I've been continuing to muse about the mantitty thing, and how easy it is for an image to become drained of content, reduced to a cipher (in Jane’s word), and pressed into service as a Pavlovian signal to a well-trained market segment.
Which has led me to think how popular erotic writing has been received in other cultures, through other traditions.
And to reread, after some years, the essay called "The Gynaeceum," that Dominique Aury (the Frenchwoman who wrote Story of O) devoted to the work of her countrywoman Sidonie-Gabrielle Colette.
First, though, a little bit of background about this Colette, who, by the time she died at 80, had had three husbands, male and female lovers both, received a host of literary honors, and had written enough to fill 80 volumes. When she died in 1954, she received the first state funeral the French Republic had ever given a woman -- not to speak of one who'd devoted her brilliance and prodigious energies to writing about sex and love.
Her sensibility is as foreign to our present-day romance novel ethos as you can get. But how much we could learn from her -- especially with Aury as our guide.
For example, about writing about physical beauty. Colette rarely stopped at hair and eye color; she didn’t depend upon catchall words like “curves” for women, or “sculpted” for men. There's also "the texture and glow of the skin, the slowness or rapidity of gestures, the quivering of eyelids, the redness of the face, the smell of perspiration." We see these women with the eyes of a male lover, but also with those of another woman, a "rival and confederate" might see them, expending their healthy solid energies to make the best of what they've got.
There are few happy endings here. For Colette, love is as ephemeral as youth and necessary as air; the wiser and more successful of her female characters hoard their jewels, bank their money, invest in real estate; a secure, supportive, lifetime romantic love relationship is almost an oxymoron. "Gigi" - where the rich man falls in love and marries the would-be courtesan - might be her best-known story, especially in the U.S. But it’s unlike any other she wrote.
Colette’s men are rarely heroic. They may be handsome, worldly, glamorous, but they usually have a little bit of the ridiculous about them - as well they might (and the stories are clear about this), in a world that accords them so much unearned privilege. And so, as Aury says, one of Colette's women will "laugh in his face... give him laxatives, make a list of his inadequacies... make fun of his timidity and are astonished at neither his stupidity nor his meanness," even as as she yields, "disheveled and half undressed, to the scoundrel with whom she's in love."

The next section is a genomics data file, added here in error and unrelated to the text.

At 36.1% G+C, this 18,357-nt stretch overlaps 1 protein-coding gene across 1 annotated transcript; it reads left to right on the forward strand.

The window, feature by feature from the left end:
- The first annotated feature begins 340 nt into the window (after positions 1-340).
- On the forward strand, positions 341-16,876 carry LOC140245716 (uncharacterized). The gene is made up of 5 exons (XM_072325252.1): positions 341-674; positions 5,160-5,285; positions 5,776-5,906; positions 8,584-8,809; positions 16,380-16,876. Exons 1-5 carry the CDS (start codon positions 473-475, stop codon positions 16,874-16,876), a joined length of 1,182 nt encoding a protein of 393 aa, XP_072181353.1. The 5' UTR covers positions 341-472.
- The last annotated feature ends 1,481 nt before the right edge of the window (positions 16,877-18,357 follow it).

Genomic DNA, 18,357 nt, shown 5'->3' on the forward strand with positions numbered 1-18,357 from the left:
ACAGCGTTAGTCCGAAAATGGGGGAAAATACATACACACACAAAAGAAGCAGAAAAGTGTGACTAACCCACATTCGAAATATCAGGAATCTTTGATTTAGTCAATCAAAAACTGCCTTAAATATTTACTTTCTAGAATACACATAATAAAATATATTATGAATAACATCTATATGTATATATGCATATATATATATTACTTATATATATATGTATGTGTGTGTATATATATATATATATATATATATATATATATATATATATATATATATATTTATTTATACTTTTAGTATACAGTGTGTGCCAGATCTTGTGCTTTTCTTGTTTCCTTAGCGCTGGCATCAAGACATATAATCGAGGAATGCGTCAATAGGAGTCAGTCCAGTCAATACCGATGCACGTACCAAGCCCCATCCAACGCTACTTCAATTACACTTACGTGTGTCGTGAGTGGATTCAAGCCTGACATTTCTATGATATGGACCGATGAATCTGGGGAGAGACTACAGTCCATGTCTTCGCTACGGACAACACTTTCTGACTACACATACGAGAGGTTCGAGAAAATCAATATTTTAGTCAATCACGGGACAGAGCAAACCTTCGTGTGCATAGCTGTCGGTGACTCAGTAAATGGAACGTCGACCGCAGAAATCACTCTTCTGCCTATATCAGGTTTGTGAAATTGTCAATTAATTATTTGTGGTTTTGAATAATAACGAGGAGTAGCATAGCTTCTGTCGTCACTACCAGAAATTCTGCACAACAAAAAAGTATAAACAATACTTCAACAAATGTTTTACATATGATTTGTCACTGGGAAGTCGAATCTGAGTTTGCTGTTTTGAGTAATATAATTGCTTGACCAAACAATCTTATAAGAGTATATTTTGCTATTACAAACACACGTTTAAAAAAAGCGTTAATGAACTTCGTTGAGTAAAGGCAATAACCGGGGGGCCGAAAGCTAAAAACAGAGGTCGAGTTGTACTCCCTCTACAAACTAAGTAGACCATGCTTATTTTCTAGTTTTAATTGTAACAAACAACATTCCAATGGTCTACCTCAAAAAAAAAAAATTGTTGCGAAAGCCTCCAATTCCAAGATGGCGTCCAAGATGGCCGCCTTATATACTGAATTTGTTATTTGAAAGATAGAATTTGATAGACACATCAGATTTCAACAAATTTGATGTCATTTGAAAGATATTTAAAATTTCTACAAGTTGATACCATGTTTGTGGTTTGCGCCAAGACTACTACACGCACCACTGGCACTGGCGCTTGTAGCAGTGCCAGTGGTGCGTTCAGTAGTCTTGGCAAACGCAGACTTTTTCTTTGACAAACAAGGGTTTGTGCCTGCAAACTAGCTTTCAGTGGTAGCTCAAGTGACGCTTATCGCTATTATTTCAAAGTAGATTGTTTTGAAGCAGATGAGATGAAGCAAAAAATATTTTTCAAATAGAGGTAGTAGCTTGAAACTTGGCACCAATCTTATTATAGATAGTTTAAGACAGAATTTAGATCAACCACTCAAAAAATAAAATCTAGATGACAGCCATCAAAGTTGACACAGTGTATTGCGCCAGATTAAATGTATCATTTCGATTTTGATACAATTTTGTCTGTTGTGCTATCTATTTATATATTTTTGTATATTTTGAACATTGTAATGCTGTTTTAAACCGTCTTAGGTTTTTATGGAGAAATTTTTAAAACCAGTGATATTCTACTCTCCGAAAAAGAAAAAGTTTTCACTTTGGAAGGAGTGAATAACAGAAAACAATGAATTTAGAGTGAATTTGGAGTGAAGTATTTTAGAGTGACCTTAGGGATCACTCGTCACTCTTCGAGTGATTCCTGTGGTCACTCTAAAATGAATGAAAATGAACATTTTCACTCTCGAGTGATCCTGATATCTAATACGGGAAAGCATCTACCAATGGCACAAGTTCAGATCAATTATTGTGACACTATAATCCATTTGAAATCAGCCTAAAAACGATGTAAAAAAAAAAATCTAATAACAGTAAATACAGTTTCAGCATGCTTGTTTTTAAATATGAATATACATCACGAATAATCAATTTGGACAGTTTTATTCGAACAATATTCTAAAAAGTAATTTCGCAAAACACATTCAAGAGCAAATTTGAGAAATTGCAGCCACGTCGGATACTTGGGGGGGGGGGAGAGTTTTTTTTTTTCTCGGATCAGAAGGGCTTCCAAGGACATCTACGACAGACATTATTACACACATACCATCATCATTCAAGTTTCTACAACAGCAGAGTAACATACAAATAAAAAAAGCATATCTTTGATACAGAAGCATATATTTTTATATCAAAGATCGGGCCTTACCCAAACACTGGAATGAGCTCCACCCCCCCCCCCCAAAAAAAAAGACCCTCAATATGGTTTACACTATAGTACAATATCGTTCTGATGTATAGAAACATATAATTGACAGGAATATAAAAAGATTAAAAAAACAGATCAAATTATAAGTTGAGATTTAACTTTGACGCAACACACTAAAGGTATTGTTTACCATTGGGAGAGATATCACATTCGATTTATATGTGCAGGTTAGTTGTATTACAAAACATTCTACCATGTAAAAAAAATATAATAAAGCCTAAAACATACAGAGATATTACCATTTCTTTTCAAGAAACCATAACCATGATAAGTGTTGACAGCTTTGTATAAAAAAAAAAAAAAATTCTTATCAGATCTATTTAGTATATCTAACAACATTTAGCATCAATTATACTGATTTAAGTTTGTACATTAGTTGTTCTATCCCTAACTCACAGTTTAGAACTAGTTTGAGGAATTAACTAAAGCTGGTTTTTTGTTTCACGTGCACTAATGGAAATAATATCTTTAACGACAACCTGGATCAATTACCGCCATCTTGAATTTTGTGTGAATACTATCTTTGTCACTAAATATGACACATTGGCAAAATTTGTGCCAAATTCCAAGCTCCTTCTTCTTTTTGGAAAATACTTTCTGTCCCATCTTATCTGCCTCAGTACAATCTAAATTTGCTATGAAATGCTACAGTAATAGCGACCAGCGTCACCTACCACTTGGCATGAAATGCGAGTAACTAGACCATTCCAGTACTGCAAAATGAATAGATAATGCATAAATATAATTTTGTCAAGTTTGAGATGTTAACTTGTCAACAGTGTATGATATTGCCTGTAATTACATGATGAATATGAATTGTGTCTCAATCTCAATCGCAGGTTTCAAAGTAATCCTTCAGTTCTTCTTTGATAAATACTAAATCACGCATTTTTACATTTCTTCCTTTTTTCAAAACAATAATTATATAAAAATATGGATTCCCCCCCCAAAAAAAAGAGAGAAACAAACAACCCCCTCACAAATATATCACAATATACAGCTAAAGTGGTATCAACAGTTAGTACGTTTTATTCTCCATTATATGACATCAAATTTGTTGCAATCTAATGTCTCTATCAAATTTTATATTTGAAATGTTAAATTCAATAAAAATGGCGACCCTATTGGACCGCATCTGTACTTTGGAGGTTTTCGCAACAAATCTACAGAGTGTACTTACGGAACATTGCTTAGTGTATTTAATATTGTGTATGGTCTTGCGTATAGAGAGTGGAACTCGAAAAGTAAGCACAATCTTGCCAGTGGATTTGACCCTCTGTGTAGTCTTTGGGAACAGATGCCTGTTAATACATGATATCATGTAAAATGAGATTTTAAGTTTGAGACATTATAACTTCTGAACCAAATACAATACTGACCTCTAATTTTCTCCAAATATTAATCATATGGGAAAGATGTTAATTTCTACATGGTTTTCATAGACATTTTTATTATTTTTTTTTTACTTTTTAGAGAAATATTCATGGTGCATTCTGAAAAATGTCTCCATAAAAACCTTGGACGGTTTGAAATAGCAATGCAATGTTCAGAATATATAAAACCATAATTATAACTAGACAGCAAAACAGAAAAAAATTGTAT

It’s a world for realists. A romantic sensibility will be shattered; almost no one acts on principle. As her biographer, Judith Thurman, put it, "There was not an idea that could carry Colette away, or a sensation that couldn't." Life isn’t fair, endings probably won’t be happy, but no one wrote as compellingly about what Thurman called “the secrets of the flesh.” It’s a world where you don’t doubt for a moment that nothing is more necessary than pleasure.
In fact, it's a world that would be unbearable if it weren't for the solid abundance of the simple, physical pleasures it yields -- sex, and all the rest of it as well. Which is another thing we could learn from Colette, which is how to show our characters at home:
Where lodgings are concerned it must by admitted that Colette's heroines can make a home of anything, even little furnished ground-floor flats near the outer boulevards... horrible studios perched up in the sky....
Aury writes of "the dressingrooms, or bathrooms, reassuring, comforting places, aggressively clean, white, arms, severe, but full of complicity, as hairdressing salons are full of complicity, severe, comforting, and for the same reasons." What kitchens there are "are always orderly and one obviously enters them with pleasure either to open a tin of fish and make cheese sandwiches... to iron a blouse."
I want to go there. I love being there. I'm in awe of her power to create this world, where, as Aury concludes, there is
...nothing, no halo, no secret [to distort] them. Only her accurate glance, only her accurate words shed a blow over the most ordinary things; morning rain, well-washed stuff, fair hair, beads of sweat on a lip, the ashes of a wood fire.
Which is why, though I find her daunting in her hard-headedness and elusive in her attitudes toward happiness, I always return to the writings of this brilliant sensualist, who wrote with her appetites and derived what Aury called "a modest morality" from it, and whose world will never drain and diminish to cipher.